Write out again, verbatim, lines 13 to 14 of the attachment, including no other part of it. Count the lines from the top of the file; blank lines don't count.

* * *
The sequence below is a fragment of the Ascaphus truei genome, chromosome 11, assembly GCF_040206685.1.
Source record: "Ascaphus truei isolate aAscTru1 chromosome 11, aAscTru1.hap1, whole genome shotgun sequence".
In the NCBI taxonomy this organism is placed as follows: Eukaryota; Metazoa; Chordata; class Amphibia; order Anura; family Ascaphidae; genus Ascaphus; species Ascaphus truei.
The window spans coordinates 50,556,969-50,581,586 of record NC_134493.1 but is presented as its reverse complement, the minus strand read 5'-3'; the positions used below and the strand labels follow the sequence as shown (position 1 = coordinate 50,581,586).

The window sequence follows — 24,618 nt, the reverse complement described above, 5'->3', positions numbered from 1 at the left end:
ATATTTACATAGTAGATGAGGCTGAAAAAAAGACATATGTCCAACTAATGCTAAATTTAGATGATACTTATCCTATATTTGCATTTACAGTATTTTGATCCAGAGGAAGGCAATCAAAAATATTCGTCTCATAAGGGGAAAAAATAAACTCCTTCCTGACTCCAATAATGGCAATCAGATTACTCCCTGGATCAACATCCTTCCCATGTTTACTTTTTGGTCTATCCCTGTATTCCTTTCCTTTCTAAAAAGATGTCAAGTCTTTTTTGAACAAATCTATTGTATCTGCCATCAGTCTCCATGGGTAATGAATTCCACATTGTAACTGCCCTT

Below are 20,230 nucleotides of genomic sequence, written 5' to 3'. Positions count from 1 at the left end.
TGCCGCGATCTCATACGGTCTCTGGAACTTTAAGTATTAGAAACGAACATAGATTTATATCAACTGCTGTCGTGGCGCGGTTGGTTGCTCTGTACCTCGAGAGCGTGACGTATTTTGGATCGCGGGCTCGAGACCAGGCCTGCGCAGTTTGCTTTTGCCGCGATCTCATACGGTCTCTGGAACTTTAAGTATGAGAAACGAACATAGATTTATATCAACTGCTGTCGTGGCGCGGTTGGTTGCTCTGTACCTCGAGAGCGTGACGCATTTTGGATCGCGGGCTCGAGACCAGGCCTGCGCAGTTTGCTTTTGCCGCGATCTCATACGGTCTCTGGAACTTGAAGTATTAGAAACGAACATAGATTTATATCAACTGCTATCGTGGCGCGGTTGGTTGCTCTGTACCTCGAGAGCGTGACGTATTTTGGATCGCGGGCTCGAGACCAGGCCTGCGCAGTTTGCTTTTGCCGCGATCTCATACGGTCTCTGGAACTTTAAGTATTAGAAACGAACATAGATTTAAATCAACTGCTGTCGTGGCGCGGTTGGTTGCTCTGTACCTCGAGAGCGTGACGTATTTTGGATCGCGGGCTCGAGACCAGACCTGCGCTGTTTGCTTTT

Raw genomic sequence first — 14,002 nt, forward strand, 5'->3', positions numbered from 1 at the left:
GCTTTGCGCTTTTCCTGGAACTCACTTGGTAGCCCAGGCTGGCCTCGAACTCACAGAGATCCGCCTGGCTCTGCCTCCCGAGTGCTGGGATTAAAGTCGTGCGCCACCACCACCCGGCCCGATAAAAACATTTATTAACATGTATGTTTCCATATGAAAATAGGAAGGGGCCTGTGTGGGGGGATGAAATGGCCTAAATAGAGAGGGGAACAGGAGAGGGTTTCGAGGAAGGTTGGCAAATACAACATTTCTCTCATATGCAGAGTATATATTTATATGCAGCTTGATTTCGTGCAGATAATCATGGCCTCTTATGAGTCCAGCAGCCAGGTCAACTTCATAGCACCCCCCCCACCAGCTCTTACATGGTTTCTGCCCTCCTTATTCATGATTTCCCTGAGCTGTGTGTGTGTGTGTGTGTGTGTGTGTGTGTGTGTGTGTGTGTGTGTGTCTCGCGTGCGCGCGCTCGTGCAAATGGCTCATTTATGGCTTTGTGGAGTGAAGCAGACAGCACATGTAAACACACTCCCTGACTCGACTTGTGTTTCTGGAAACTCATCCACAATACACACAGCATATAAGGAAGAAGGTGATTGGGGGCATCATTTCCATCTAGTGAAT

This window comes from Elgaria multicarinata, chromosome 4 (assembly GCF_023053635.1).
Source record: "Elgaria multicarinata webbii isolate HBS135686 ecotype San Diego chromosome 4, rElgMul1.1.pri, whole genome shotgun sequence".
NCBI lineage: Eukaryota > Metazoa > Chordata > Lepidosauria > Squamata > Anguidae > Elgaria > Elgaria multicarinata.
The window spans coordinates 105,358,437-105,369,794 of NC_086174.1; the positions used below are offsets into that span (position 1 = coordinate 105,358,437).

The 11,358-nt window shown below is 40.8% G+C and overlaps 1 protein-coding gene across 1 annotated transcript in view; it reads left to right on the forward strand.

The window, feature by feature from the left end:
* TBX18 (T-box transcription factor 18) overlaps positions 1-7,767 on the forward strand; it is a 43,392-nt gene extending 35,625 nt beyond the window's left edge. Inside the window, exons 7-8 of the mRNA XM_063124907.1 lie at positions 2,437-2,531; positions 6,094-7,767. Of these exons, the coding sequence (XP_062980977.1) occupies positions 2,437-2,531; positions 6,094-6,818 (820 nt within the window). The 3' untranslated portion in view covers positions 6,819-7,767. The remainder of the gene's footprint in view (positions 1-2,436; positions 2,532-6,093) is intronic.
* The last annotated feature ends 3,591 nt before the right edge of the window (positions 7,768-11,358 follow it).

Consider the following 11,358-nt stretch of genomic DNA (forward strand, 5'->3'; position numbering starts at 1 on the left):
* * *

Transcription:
NCBI lineage: Eukaryota > Metazoa > Chordata > Lepidosauria > Squamata > Anguidae > Elgaria > Elgaria multicarinata.
The window spans coordinates 105,358,437-105,369,794 of NC_086174.1; the positions used below are offsets into that span (position 1 = coordinate 105,358,437).